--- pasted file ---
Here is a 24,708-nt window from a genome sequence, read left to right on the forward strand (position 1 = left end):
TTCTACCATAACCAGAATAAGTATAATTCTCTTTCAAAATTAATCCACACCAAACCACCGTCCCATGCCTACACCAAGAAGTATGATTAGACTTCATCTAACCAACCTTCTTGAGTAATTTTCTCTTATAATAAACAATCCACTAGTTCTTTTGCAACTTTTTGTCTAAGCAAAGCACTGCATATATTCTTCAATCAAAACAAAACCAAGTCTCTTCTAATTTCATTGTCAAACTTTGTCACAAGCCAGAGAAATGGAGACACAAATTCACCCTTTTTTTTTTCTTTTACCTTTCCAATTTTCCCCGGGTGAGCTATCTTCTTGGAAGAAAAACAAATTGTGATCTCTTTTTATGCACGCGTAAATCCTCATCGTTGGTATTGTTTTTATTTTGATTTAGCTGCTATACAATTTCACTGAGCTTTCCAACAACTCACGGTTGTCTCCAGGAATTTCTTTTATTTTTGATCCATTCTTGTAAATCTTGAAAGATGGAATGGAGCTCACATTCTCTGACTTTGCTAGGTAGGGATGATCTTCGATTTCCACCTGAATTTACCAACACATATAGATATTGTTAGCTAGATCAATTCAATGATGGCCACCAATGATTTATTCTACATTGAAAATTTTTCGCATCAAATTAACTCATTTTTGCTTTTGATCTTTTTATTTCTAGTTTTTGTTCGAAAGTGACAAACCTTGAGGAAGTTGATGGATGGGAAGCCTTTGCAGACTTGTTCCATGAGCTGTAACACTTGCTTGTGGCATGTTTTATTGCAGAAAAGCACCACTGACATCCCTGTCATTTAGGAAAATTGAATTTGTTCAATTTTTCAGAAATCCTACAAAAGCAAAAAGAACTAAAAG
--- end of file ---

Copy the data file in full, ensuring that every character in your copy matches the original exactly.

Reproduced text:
Here is a 24,708-nt window from a genome sequence, read left to right on the forward strand (position 1 = left end):
TTCTACCATAACCAGAATAAGTATAATTCTCTTTCAAAATTAATCCACACCAAACCACCGTCCCATGCCTACACCAAGAAGTATGATTAGACTTCATCTAACCAACCTTCTTGAGTAATTTTCTCTTATAATAAACAATCCACTAGTTCTTTTGCAACTTTTTGTCTAAGCAAAGCACTGCATATATTCTTCAATCAAAACAAAACCAAGTCTCTTCTAATTTCATTGTCAAACTTTGTCACAAGCCAGAGAAATGGAGACACAAATTCACCCTTTTTTTTTTCTTTTACCTTTCCAATTTTCCCCGGGTGAGCTATCTTCTTGGAAGAAAAACAAATTGTGATCTCTTTTTATGCACGCGTAAATCCTCATCGTTGGTATTGTTTTTATTTTGATTTAGCTGCTATACAATTTCACTGAGCTTTCCAACAACTCACGGTTGTCTCCAGGAATTTCTTTTATTTTTGATCCATTCTTGTAAATCTTGAAAGATGGAATGGAGCTCACATTCTCTGACTTTGCTAGGTAGGGATGATCTTCGATTTCCACCTGAATTTACCAACACATATAGATATTGTTAGCTAGATCAATTCAATGATGGCCACCAATGATTTATTCTACATTGAAAATTTTTCGCATCAAATTAACTCATTTTTGCTTTTGATCTTTTTATTTCTAGTTTTTGTTCGAAAGTGACAAACCTTGAGGAAGTTGATGGATGGGAAGCCTTTGCAGACTTGTTCCATGAGCTGTAACACTTGCTTGTGGCATGTTTTATTGCAGAAAAGCACCACTGACATCCCTGTCATTTAGGAAAATTGAATTTGTTCAATTTTTCAGAAATCCTACAAAAGCAAAAAGAACTAAAAG